Monday, October 17, 2016

_________________________ Delivery Trip (2) ___________________________

West Haven Marina in Auckland and loading up Davids "Whiting 29" sloop 'Chez Nous' for the delivery trip to Tutukaka, approximately 100 nautical miles north of Auckland NZ.

The three likely lads. From the left - Rama, David and moi. I forget what we were laughing about but the photo is a good symbol of a happy trip.

Even on a grey, rainy late Autumn day there is always something out and about on the Waitamata harbour. This is the Auckland Maritime Museums scow 'Ted Ashby' out on a jaunt.

Hard on the wind heading towards Tiri Passage on the way to our first stop, Kawau Island. It was cold and rainy with poor visibility, the wind Westerly slowly turning during the day to NW at  25 knots.

As we fiddled around trying to get the electronic speedo to work and commenting on the underwater impeller - sender unit etc the speedo suddenly came to life. Rama said something to the effect that ' A dolphin must have fixed it' - a curious thing to say I guess - but, right after the word "it" (I kid you not) a dolphin suddenly surfaced briefly right beside the boat. It was so close you could have reached out and touched it. I wasn't quick enough to get a photo of it, but I did get this photo of the pod of dolphins accompanying our speedometer fixer. I find these kinds of coincidences very intriguing.

First stop, Bon Accord Harbour on Kawau Island. We had a restful night in this quiet little bay and started north the next morning. We were waiting for the predicted SW wind, a favourable wind that  would give us a fast trip north. We left not knowing exactly what the wind direction would be, as it was hard to tell in our sheltered anchorage. The forecast was for a Nor' westerly which might have meant we could lay up the coast, putting in a few tacks as we went. When we poked our noses out into the big blue sea we were met with a 35 knot Northerly right on the nose combined with a big left over swell from the NE. After bashing and banging around for about an hour I suggested to David that we go back to Kawau and wait overnight for the predicted SW winds, which we did.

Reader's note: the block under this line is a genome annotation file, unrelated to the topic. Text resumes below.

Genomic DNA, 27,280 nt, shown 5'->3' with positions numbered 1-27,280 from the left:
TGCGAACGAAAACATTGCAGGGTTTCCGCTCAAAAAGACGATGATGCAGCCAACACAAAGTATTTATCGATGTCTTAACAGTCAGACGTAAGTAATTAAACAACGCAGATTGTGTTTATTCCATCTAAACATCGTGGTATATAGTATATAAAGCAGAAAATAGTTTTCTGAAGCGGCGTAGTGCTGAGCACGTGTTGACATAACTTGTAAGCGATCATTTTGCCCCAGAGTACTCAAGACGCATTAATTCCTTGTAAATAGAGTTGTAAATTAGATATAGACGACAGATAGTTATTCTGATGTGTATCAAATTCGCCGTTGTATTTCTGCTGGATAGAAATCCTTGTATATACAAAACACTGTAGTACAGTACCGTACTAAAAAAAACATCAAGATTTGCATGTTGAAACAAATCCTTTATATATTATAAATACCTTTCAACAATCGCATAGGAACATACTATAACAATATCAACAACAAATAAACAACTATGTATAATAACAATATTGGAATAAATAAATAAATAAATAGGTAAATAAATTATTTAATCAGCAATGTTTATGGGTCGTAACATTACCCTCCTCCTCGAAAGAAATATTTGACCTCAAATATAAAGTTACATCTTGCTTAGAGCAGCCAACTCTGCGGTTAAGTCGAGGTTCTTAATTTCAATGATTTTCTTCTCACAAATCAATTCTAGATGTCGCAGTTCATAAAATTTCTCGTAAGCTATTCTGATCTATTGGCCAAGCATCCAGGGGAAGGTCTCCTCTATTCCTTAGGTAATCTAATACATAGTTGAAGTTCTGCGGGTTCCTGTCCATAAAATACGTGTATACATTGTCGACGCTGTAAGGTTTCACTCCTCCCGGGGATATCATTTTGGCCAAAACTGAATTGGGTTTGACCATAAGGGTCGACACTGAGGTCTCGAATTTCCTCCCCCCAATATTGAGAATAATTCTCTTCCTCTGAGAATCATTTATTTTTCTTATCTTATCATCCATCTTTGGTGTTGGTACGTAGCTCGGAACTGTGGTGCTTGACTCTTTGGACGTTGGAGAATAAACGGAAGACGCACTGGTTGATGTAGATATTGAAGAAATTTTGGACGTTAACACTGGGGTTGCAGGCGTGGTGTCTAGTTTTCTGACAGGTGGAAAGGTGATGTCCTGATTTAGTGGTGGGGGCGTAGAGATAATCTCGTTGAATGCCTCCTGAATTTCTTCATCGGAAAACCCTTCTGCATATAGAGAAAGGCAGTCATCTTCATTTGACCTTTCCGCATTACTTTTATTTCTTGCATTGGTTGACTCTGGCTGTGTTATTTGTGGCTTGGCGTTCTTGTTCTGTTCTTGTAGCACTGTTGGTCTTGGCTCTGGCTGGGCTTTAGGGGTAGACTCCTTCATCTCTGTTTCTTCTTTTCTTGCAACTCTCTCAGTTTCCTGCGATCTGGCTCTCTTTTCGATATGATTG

The camaraderie that night included playing cards, drinking and talking bollocks; pretty familiar, traditional blokey fare - nothing excessive, but somehow, something that is at the heart of things.

The next day we left for the north with the South Westerly filling in with a vengeance. The lesson to be learned is that it is always best to be prudent and wait out bad conditions if you can. In the old great days of sail, coastal sailing vessels could be seen en mass, at anchor, awaiting a fair wind. To do so is common sense and good seamanship.

The SW fair wind that we patiently waited for meant that we could sail most of the day with the sheets eased a bit and that we were able to sail the whole distance without tacking at all.

'Chez Nous' has a fractional rig with a large mains'l. As the wind increased we took in three reefs. This reduced the sail area by about 20 - 30% and moved the centre of effort forwards making her easier on the helm. Taranga Island slips past. This Island is also known as "The Hen" being the biggest Island in this group named 'The Hen and Chickens'.

Bream Head, marking the entrance to Whangarei Harbour comes into view. Our destination Tutukaka on the horizon.

The speedo spent most of its time registering between 7 and 7. 5 knots for the duration of the trip.

If you look carefully in the foreground of the above photo just behind the large tanker you will see one of two small jet skis that passed us going south at a great rate of knots. One of the great constants in life is that no matter where you go you will always run across mad bastards. That's not a condemnation of their behaviour, rather it's an accurate description of it.